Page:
She grits her teeth and her body tenses. But she doesn’t say anything. She just gets up and grabs her card, shoving it back into her pocket. “Don’t look or even think about it again.”
“If it’s so important to you then don’t leave it lying around like that.” I get back to my feet and dust myself off. There’s an ache in my arm and shoulder where she put me in a joint lock. “And why the Hell are you sleeping on the job anyway? You’re supposed to be out there helping the First Years.”
Her lips purse and she rubs the bridge between her eyes. “I’ve been tired lately. It’s nothing that you and your sister can’t handle. She’s supposed to be taking the reins in a month or so anyway. That’s what everyone agreed to with Fujimura-Sensei.”
“That’s not the point.” I let my anger at the pain in my shoulder bleed into my voice. “You told me that you wanted to get the club back into shape and begged me to help you. Remember that?”
She glares at me again. “I didn’t beg, I asked.”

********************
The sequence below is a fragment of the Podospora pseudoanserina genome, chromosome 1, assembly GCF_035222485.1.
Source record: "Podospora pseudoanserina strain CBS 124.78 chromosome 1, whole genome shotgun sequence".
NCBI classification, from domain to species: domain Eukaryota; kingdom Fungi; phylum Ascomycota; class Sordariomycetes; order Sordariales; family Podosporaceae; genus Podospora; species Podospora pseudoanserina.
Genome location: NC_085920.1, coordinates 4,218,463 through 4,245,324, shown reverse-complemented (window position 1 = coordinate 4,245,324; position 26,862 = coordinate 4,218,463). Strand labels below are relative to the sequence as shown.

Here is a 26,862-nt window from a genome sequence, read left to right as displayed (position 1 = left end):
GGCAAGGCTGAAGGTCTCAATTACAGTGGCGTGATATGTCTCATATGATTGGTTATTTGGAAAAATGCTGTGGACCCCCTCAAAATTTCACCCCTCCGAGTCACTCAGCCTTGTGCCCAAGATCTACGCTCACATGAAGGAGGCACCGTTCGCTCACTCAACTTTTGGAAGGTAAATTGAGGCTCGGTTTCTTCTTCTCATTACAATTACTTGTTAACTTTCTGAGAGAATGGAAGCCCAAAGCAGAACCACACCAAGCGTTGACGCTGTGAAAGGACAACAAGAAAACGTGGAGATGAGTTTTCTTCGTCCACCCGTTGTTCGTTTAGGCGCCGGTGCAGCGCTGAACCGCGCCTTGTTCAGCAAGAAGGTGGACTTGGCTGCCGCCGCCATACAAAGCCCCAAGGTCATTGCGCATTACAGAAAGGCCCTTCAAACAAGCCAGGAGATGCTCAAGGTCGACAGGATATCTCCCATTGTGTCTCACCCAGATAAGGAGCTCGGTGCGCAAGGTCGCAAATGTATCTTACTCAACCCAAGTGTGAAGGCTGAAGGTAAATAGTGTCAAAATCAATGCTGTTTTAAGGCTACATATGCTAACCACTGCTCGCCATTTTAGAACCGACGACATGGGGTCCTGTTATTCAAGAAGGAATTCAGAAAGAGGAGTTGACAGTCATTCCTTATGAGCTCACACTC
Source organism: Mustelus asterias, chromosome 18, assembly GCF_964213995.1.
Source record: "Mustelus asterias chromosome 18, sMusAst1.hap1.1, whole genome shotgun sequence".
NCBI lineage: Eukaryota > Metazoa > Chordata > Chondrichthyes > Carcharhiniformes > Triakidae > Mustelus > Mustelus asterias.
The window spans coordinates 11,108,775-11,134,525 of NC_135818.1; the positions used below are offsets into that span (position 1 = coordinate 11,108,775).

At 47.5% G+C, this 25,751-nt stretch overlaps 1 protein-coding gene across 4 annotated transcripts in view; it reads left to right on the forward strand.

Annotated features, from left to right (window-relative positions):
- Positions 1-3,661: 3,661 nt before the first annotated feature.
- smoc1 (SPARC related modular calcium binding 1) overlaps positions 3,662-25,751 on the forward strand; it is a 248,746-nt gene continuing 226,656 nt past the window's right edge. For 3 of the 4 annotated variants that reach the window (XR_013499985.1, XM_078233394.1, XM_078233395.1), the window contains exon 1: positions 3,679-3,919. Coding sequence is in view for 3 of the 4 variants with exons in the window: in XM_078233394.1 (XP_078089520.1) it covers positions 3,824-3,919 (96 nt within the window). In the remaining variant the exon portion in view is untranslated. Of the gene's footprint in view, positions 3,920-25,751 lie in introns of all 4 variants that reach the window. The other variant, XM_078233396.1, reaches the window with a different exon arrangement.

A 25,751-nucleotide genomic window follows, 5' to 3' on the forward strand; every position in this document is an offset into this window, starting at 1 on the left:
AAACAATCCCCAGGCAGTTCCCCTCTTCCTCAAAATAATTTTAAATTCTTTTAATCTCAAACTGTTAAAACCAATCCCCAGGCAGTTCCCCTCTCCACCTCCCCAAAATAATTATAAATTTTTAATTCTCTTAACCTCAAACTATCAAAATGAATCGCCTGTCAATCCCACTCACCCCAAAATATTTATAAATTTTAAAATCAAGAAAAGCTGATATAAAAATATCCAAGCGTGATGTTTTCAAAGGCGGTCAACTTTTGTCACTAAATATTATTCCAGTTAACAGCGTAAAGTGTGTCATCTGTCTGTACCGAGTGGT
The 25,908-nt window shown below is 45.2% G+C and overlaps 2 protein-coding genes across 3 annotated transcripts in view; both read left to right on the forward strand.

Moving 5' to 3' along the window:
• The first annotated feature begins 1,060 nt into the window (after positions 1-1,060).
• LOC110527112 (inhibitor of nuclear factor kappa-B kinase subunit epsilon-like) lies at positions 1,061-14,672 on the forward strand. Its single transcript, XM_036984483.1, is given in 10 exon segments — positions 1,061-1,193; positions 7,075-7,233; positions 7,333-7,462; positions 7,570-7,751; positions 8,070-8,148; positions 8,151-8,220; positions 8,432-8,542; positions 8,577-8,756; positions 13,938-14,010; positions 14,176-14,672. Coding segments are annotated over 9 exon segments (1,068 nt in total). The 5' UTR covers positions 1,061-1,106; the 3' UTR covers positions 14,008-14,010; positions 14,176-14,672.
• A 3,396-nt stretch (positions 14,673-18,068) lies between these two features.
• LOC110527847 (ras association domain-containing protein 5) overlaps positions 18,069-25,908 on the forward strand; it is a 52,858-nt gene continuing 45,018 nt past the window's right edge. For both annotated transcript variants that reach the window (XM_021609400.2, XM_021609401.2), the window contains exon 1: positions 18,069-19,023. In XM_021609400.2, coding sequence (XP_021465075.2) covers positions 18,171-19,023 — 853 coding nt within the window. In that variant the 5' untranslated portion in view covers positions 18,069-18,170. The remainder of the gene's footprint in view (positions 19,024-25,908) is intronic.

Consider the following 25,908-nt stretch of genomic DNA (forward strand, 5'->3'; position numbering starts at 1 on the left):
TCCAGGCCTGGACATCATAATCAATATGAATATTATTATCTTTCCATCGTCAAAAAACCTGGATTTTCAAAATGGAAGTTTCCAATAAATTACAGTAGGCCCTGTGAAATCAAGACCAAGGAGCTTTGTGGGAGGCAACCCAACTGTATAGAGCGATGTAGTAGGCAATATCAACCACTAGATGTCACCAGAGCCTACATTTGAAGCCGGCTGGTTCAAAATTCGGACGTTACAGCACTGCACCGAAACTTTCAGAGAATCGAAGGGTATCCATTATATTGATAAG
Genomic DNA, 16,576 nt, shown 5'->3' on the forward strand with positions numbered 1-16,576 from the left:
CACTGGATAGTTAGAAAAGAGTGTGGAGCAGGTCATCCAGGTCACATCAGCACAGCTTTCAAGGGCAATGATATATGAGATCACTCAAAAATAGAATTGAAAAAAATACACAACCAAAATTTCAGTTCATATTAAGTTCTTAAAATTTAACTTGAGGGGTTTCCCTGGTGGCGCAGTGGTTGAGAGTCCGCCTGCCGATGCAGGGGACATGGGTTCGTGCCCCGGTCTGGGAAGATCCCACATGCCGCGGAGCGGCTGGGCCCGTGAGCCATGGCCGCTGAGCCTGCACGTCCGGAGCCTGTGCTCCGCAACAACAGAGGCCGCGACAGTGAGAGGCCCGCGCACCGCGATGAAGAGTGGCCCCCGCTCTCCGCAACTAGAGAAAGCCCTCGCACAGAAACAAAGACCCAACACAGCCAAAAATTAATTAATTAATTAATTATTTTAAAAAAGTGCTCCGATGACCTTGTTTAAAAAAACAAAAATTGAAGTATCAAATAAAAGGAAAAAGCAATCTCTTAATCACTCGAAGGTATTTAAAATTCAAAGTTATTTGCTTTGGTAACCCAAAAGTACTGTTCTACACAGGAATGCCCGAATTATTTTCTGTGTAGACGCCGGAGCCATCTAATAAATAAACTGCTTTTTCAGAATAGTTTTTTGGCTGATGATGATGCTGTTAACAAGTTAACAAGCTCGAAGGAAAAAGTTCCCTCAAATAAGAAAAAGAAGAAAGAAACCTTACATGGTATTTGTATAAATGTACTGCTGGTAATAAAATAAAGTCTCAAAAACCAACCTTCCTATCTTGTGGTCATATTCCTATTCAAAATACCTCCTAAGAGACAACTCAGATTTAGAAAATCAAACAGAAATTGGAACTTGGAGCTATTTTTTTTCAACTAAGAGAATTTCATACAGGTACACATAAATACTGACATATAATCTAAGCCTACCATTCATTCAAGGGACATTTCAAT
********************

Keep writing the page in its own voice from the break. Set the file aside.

“I’ve been doing more than my fair share, opening up and closing while you’ve been slacking off. And I put up with it until now. But if this is how things are going to be all the time, why don’t you just stay home instead of coming at all?”
Her head tilts down and her hair cascades over her eyes, obscuring them from sight. Her fist clenches like she wants to take a swing, tensing so tight her body trembles… then her hand goes slack and her body still.
“…Maybe I should….” Her voice carries a note of defeat in it so thick that it’s sickening to hear. There isn’t an ounce of competitive spirit left in her. “I’ll talk to Fujimura-Sensei about it tomorrow.”